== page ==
How to add coffee to beer?

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Jtd6628

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I was planing on adding 16 oz of whole coffee beans into secondary for 14 days. I don't know if this is the right way to go to get both a lot of coffee and long lasting coffee? Should it go in the boil of ground in the primary I do not know? I also would like a suggestion on how to add some lactose for milk flavor and how much?

Another java stout

Style: Foreign Extra Stout OG: 1.070
Type: Extract FG: 1.019
Rating: 0.0 ABV: 6.68 %
Calories: 230 IBU's: 34.76
Efficiency: 70 % Boil Size: 2.83 Gal
Color: 51.1 SRM Batch Size: 5.00 Gal
Boil Time: 70 minutes

Fermentation Steps
Name Days / Temp
Primary 14 days @ 66.0°F
Secondary 14 days @ 72.0°F
Bottle/Keg 14 days @ 74.0°F

Grains & Adjuncts
Amount Percentage Name Time Gravity
1.87 lbs 18.00 % Caramel/Crystal Malt - 80L 70 mins 1.034
1.25 lbs 12.00 % Barrett Burston Wheat Malt 70 mins 1.037
1.04 lbs 10.00 % Chocolate Malt 70 mins 1.028
0.41 lbs 4.00 % Briess Roasted Barley 70 mins 1.033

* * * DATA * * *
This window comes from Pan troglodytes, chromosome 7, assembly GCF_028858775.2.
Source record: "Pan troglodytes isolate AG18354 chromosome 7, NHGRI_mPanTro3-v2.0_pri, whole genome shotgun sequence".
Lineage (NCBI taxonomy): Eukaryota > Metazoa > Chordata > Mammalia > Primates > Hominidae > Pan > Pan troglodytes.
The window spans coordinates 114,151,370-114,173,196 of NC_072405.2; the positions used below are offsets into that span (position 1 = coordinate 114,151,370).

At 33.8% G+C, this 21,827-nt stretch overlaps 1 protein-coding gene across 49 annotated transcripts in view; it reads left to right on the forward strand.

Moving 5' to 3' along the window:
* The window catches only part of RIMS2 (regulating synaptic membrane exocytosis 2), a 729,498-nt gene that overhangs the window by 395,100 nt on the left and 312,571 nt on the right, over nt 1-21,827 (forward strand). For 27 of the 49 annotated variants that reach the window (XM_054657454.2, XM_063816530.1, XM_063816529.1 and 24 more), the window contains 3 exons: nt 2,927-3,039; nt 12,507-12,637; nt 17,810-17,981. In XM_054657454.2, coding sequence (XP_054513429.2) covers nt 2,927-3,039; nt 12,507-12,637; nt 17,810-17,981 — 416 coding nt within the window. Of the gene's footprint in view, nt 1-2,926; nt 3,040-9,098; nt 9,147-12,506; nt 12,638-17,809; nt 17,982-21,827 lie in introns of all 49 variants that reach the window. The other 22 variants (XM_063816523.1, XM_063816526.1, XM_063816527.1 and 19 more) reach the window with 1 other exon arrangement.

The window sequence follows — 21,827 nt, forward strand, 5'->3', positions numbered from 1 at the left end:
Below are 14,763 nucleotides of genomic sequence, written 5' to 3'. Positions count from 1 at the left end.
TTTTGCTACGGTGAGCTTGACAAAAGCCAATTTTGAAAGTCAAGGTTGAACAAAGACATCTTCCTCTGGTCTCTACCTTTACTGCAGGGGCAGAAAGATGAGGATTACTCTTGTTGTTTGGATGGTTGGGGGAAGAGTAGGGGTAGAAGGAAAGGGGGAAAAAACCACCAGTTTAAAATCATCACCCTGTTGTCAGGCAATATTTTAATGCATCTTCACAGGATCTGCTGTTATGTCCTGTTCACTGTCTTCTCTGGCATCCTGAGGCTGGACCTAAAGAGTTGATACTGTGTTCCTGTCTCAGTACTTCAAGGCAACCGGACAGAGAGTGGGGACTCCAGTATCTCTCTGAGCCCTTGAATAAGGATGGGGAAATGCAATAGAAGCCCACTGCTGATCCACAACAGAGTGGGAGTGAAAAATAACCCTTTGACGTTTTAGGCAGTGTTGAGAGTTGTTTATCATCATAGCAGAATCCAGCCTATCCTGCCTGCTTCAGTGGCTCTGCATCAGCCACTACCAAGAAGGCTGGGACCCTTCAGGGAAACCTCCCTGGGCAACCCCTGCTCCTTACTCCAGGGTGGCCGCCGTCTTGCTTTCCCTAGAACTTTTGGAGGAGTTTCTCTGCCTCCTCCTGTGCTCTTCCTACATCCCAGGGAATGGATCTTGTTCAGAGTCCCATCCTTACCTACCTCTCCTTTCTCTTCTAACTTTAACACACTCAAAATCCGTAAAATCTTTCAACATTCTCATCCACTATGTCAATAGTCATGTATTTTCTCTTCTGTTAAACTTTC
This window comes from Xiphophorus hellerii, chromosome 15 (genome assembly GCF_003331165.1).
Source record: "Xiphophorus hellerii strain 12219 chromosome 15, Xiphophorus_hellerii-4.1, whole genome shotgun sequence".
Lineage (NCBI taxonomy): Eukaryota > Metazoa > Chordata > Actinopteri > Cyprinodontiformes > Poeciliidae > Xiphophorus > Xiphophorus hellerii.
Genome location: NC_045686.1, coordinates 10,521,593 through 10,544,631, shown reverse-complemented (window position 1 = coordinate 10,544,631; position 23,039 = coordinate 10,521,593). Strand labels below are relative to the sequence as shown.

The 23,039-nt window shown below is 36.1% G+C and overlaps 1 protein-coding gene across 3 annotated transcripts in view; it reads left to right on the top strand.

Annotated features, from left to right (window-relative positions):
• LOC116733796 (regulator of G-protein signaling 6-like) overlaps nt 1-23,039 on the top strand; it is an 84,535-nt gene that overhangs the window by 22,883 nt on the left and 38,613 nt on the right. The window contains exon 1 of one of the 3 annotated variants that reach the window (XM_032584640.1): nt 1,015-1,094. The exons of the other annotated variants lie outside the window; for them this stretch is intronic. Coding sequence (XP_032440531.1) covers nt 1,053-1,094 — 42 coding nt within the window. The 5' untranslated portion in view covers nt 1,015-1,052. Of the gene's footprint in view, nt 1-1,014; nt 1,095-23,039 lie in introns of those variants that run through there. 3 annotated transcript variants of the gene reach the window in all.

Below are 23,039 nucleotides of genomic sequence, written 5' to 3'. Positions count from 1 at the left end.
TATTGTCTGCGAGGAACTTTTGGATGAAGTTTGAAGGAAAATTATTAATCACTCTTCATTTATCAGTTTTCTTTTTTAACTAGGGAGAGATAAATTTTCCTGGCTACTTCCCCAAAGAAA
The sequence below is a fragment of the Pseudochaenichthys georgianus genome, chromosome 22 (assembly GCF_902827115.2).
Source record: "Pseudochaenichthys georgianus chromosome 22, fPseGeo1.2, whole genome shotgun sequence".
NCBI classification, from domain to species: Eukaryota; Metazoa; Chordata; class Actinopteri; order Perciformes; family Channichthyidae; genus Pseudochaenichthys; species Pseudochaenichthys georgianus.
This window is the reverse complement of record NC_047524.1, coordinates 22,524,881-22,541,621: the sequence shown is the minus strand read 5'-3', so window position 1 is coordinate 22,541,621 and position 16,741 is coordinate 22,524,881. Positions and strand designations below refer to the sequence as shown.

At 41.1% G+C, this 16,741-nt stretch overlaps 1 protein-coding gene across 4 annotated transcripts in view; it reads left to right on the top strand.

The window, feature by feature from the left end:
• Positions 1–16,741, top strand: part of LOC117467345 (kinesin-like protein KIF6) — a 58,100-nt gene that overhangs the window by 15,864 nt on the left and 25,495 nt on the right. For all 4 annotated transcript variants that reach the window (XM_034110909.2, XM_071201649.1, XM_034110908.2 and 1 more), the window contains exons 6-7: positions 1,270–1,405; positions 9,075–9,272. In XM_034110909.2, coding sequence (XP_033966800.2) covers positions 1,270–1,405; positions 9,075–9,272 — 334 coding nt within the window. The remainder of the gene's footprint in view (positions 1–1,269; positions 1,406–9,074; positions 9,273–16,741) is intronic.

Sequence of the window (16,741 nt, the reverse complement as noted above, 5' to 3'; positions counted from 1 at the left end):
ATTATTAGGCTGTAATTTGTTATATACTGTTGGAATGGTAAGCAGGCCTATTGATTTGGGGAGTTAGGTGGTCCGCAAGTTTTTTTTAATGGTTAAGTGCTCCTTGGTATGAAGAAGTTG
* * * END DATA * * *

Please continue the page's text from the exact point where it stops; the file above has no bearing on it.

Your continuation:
0.41 lbs 4.00 % Black (Patent) Malt 70 mins 1.025
5.39 lbs 52.00 % Extra Light Dry Extract 70 mins 1.044

Hops
Amount IBU's Name Time AA %
2.08 ozs 32.34 Northern Brewer 70 mins 8.50
1.25 ozs 2.42 Cascade 5 mins 5.50

Yeasts
Amount Name Laboratory / ID
0.8 pkg Irish Ale Wyeast Labs (null)

Additions
Amount Name Time Stage
0.08 lb Malto-Dextrine 15 mins Boil
13.28 oz Coffee 14 days Secondary

Mash Profile
(none)

Carbonation
Amount Type Beer Temp CO2 Vols
5.35 oz Corn Sugar - Bottle Carbonation 74.0°F 2.50

Notes
Steep the grains for 30 mins in water bring to boil.
 

IXVolt

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I added 4oz of Sumatra (freshly ground right before brewing) coffee for the last 5 minutes of the boil in my last batch. I just put it in a coffee filter, and stapled it shut.

I was planning on cold brewing another 4 oz for the secondary, but the coffee flavor was so strong (perfect) I didn't need to add any more.

This was in a founders breakfast stout.
https://www.homebrewtalk.com/f68/founders-breakfast-stout-clone-139078/
 

completenewbie

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Have only done one coffee beer - moved a stout to secondary for 2 days and racked on top of 2.5 cups of brewed and then cooled coffee (used a french press, however you get superior coffee from cold brewing if you have time to do it). Opened this batch a couple of days ago, so no idea how long the coffee flavor will last, but it's definitely there and noticeable, however would not call it "strong".